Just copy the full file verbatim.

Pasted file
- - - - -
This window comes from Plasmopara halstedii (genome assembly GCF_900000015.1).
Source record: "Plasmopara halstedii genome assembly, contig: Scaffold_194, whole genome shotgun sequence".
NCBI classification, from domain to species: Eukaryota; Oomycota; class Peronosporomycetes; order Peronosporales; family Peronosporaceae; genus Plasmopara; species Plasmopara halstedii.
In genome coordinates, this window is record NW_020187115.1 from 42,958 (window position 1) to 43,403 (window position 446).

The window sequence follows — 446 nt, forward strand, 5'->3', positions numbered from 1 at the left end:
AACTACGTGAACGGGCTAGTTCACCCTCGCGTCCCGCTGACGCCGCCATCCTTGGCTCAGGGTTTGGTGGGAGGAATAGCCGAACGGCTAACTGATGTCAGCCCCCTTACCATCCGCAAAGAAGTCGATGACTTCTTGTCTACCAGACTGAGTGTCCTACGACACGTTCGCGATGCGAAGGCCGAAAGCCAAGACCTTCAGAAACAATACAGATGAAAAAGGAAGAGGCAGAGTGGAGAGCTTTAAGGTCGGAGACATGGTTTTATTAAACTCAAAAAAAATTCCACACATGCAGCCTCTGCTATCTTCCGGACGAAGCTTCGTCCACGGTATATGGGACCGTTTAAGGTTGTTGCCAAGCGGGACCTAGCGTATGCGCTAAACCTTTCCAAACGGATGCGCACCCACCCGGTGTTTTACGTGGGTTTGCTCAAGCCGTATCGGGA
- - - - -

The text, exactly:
This window comes from Plasmopara halstedii (genome assembly GCF_900000015.1).
Source record: "Plasmopara halstedii genome assembly, contig: Scaffold_194, whole genome shotgun sequence".
NCBI classification, from domain to species: Eukaryota; Oomycota; class Peronosporomycetes; order Peronosporales; family Peronosporaceae; genus Plasmopara; species Plasmopara halstedii.
In genome coordinates, this window is record NW_020187115.1 from 42,958 (window position 1) to 43,403 (window position 446).

The window sequence follows — 446 nt, forward strand, 5'->3', positions numbered from 1 at the left end:
AACTACGTGAACGGGCTAGTTCACCCTCGCGTCCCGCTGACGCCGCCATCCTTGGCTCAGGGTTTGGTGGGAGGAATAGCCGAACGGCTAACTGATGTCAGCCCCCTTACCATCCGCAAAGAAGTCGATGACTTCTTGTCTACCAGACTGAGTGTCCTACGACACGTTCGCGATGCGAAGGCCGAAAGCCAAGACCTTCAGAAACAATACAGATGAAAAAGGAAGAGGCAGAGTGGAGAGCTTTAAGGTCGGAGACATGGTTTTATTAAACTCAAAAAAAATTCCACACATGCAGCCTCTGCTATCTTCCGGACGAAGCTTCGTCCACGGTATATGGGACCGTTTAAGGTTGTTGCCAAGCGGGACCTAGCGTATGCGCTAAACCTTTCCAAACGGATGCGCACCCACCCGGTGTTTTACGTGGGTTTGCTCAAGCCGTATCGGGA